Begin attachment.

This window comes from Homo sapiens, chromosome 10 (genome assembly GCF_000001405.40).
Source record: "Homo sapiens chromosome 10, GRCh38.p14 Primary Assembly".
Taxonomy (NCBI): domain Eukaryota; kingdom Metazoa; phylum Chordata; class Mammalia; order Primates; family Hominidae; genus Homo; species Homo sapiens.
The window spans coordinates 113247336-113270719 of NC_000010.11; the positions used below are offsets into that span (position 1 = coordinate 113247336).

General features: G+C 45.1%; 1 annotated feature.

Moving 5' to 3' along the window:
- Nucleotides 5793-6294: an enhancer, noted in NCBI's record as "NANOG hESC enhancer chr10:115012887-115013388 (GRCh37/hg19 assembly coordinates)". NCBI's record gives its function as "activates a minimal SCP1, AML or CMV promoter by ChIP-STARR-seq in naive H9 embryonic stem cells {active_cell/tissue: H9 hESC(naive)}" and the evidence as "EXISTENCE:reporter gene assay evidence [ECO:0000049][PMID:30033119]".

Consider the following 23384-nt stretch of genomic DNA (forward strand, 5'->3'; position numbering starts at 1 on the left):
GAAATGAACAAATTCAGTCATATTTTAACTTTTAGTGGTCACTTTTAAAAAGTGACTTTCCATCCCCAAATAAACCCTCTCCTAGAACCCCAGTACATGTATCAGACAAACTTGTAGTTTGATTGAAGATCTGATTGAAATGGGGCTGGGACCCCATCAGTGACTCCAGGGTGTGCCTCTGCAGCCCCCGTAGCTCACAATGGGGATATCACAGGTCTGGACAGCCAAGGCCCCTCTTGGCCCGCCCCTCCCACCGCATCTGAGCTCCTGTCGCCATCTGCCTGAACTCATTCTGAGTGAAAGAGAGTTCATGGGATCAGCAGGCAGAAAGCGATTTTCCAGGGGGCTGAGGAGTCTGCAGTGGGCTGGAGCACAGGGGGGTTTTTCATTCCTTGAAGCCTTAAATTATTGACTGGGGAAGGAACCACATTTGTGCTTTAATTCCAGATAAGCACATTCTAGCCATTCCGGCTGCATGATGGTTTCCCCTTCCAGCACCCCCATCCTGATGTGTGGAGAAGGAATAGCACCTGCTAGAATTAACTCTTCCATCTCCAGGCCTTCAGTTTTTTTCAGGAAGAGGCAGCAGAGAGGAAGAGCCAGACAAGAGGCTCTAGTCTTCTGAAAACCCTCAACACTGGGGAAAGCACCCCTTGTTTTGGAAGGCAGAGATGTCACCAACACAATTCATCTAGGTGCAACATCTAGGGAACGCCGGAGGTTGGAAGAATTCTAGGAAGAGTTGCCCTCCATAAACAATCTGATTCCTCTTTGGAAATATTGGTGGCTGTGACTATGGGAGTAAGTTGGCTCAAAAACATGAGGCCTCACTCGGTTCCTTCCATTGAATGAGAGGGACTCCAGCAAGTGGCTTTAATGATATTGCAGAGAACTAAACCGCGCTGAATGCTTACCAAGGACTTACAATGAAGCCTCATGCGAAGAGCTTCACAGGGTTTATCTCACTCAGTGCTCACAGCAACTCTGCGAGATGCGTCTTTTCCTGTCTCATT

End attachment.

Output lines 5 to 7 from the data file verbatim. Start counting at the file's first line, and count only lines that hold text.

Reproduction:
General features: G+C 45.1%; 1 annotated feature.

Moving 5' to 3' along the window:
- Nucleotides 5793-6294: an enhancer, noted in NCBI's record as "NANOG hESC enhancer chr10:115012887-115013388 (GRCh37/hg19 assembly coordinates)". NCBI's record gives its function as "activates a minimal SCP1, AML or CMV promoter by ChIP-STARR-seq in naive H9 embryonic stem cells {active_cell/tissue: H9 hESC(naive)}" and the evidence as "EXISTENCE:reporter gene assay evidence [ECO:0000049][PMID:30033119]".